Tuesday 24 October 2017

Chelsea's trophy acquisition becomes ultimate misnomer

Dion Fanning

T he story of Chelsea's failure has been portrayed as the failure of Fernando Torres. It is a valid point of view, but there are others who have failed and have been neglected since Torres arrived.

When Nicolas Anelka lost out in a foot-race with a 40-year-old goalkeeper on Tuesday night, it was an indication that he was treating the game at Old Trafford with his noble insouciance.

Anelka is referred to as only an afterthought in all the stories about how Chelsea will have to change in the summer. This seems unfair. He may not rival Ashley Cole for the title of 'Mr Chelsea' but he has brought a clear identity to the club in recent times. Chelsea's problem is not one of identity, however. If anything they have too many identities. How do we know them? Are they a team personified by John Terry, stout as a yeoman, loyal as a hound dog? Or Didier Drogba -- explosive and domineering but brittle?

Anelka brings his own cultural stamp. He was typically languid on Tuesday night, providing the touch of "King's Road swagger" that has been neglected at Chelsea in recent years. As usual, he was answering to a higher calling, unconcerned that he could be robbed so easily by Edwin van der Sar or outthought by Ryan Giggs.

He has made himself part of the furniture at Chelsea. When the newspapers were drawing up their lists of who will be culled this summer, Anelka was on them all. He is out of contract at the end of next season so the club are said to be interested in "moving him on" this year.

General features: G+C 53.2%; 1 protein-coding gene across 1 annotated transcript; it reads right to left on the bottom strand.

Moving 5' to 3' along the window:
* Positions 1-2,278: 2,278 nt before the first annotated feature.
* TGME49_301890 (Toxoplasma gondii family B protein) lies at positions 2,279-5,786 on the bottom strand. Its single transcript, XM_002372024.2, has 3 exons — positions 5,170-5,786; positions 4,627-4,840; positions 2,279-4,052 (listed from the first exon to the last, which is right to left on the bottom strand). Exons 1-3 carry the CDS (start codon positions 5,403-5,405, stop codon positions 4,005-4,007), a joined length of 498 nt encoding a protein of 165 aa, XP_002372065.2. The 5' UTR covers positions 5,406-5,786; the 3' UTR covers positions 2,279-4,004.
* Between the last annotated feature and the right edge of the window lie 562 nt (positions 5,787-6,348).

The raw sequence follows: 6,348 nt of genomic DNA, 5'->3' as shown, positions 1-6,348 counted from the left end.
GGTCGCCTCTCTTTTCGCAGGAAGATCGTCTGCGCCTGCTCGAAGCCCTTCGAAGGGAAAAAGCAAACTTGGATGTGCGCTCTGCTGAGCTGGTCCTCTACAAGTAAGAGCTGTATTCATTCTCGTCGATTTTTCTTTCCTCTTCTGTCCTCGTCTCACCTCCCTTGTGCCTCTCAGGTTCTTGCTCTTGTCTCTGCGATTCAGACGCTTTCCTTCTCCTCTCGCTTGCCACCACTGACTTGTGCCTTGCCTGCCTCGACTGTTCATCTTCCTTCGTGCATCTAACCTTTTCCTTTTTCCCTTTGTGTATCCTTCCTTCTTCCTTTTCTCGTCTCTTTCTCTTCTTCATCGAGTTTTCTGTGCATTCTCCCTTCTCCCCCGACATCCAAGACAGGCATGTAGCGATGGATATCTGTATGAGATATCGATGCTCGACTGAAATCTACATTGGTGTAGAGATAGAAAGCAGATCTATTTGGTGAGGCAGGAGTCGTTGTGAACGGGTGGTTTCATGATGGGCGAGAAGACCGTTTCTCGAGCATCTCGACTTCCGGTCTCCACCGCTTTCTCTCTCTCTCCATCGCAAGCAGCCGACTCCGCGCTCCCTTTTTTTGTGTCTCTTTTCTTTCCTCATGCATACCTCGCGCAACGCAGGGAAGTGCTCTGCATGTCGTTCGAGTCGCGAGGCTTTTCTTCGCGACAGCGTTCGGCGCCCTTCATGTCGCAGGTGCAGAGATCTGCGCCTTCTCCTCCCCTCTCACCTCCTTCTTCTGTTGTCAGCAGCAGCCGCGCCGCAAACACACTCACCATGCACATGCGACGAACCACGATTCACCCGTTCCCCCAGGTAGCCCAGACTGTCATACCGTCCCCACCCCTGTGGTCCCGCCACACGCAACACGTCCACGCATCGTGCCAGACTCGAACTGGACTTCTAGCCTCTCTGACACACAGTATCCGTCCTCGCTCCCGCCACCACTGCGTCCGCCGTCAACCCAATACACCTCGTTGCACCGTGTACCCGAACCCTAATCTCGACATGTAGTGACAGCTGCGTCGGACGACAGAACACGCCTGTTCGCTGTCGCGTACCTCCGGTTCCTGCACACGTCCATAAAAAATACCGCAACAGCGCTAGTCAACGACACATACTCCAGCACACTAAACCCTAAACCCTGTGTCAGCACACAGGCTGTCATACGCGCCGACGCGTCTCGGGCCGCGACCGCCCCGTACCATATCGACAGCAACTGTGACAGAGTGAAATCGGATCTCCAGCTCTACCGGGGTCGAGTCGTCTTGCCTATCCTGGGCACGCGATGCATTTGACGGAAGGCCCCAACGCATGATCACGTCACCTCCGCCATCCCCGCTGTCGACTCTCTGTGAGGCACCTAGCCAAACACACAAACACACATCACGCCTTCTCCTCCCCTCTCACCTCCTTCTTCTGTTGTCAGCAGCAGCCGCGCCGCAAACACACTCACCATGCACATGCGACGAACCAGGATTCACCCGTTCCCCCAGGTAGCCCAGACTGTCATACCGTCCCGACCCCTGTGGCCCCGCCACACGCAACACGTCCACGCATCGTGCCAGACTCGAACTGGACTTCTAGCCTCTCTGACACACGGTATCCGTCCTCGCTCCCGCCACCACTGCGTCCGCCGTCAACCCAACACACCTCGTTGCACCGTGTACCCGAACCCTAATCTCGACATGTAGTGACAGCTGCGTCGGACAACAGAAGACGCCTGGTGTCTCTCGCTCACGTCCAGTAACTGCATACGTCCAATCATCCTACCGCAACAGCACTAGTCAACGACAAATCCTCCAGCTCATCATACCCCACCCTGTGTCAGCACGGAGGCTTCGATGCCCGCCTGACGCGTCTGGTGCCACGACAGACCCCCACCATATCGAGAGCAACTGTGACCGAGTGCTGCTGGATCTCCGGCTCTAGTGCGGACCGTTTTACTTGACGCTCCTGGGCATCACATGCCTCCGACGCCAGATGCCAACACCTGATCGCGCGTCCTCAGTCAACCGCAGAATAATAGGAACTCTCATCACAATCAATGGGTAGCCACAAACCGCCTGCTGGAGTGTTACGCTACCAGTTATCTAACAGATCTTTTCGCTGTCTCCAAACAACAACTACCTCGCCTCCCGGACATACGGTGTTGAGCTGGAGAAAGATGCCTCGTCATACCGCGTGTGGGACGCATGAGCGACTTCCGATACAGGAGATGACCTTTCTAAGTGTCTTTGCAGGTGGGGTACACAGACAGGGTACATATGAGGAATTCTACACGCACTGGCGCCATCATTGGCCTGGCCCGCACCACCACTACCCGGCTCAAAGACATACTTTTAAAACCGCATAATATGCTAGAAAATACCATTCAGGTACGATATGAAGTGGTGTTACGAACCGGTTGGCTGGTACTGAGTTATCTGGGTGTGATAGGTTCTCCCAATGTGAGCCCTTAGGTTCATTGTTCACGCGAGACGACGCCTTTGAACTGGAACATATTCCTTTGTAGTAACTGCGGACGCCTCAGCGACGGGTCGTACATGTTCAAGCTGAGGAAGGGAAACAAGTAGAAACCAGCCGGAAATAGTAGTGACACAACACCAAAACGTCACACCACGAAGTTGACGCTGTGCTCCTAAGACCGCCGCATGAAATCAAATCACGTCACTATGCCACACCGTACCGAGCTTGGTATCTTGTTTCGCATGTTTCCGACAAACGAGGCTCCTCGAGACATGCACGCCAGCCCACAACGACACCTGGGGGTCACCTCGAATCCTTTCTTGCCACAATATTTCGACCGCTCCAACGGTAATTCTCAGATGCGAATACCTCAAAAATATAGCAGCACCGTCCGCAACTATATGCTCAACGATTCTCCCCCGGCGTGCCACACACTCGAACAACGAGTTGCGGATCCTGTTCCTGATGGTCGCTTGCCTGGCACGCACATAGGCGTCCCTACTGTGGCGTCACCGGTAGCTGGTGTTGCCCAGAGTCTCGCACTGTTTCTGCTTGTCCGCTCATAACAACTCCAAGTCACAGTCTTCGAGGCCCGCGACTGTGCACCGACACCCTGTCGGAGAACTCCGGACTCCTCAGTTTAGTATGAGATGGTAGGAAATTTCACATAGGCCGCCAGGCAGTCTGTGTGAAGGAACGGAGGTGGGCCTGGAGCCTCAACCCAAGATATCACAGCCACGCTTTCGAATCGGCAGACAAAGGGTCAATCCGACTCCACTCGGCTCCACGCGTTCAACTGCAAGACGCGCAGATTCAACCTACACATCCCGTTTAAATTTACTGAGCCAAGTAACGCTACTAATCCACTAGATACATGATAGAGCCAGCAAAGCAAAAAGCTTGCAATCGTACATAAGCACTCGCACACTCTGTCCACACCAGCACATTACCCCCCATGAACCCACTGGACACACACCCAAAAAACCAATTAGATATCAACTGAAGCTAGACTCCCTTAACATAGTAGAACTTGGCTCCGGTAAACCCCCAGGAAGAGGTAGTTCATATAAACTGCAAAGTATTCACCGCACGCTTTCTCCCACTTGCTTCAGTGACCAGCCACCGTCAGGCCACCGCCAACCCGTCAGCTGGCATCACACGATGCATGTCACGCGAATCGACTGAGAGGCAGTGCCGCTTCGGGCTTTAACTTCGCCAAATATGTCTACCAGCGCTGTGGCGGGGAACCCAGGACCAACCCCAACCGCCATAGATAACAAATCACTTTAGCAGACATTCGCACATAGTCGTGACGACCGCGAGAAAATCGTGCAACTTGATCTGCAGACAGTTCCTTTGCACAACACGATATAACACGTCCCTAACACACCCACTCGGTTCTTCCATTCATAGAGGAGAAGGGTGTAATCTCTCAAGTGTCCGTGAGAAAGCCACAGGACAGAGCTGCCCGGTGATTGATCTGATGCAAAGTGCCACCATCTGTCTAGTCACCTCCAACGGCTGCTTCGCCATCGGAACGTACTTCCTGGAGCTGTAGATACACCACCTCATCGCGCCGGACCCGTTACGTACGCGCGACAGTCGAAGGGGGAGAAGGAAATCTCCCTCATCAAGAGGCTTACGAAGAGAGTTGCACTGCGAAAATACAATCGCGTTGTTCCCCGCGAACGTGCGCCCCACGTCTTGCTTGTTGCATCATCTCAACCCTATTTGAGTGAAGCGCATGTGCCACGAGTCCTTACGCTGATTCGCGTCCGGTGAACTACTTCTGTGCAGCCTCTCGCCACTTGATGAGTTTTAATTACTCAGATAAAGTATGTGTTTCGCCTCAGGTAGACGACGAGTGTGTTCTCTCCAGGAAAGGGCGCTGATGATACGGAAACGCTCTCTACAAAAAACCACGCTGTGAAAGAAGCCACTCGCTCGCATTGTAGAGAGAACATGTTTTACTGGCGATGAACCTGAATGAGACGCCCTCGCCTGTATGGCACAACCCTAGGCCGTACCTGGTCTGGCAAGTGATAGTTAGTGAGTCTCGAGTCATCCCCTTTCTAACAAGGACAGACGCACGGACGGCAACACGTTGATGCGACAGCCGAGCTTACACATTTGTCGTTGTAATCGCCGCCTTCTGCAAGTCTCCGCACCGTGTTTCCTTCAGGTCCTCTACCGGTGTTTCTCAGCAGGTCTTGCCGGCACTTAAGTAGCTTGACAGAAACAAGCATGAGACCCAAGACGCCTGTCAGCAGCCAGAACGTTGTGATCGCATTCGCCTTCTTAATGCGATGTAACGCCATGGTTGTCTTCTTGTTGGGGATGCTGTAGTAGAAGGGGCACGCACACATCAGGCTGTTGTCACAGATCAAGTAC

I wouldn't like to be the man to suggest to Anelka that you might be moving him on. Certainly it would require a different choice of words. It is entirely in keeping with his personality that he is said to have no interest in being moved on and will, instead, see out his contract at Chelsea before going to play in America where they will respect him. Or ignore him.

Chelsea, unlike Manchester United, are hindered by an excess of personality. Everything at United has been sublimated towards fulfilling Alex Ferguson's desires. Wayne Rooney's personality seeps out but the others now just move inexorably closer to fulfilling their supreme leader's wishes.

Chelsea are more complicated. Ashley Cole embodies all that makes Roman Abramovich's Chelsea so loveable and I expect he will make a fine club ambassador one day, a role he had been fulfilling unofficially long before he signed at Stamford Bridge.

Torres' personality finds little purchase there. At Liverpool, where there is an insistence on believing in the collective, it was easier for the philosophy of the club to be projected onto Torres as long as he just made the right hand gestures every now and then. There was more to it than that but Torres embraced a culture that wanted him to be himself once it was revealed that he has messianic qualities.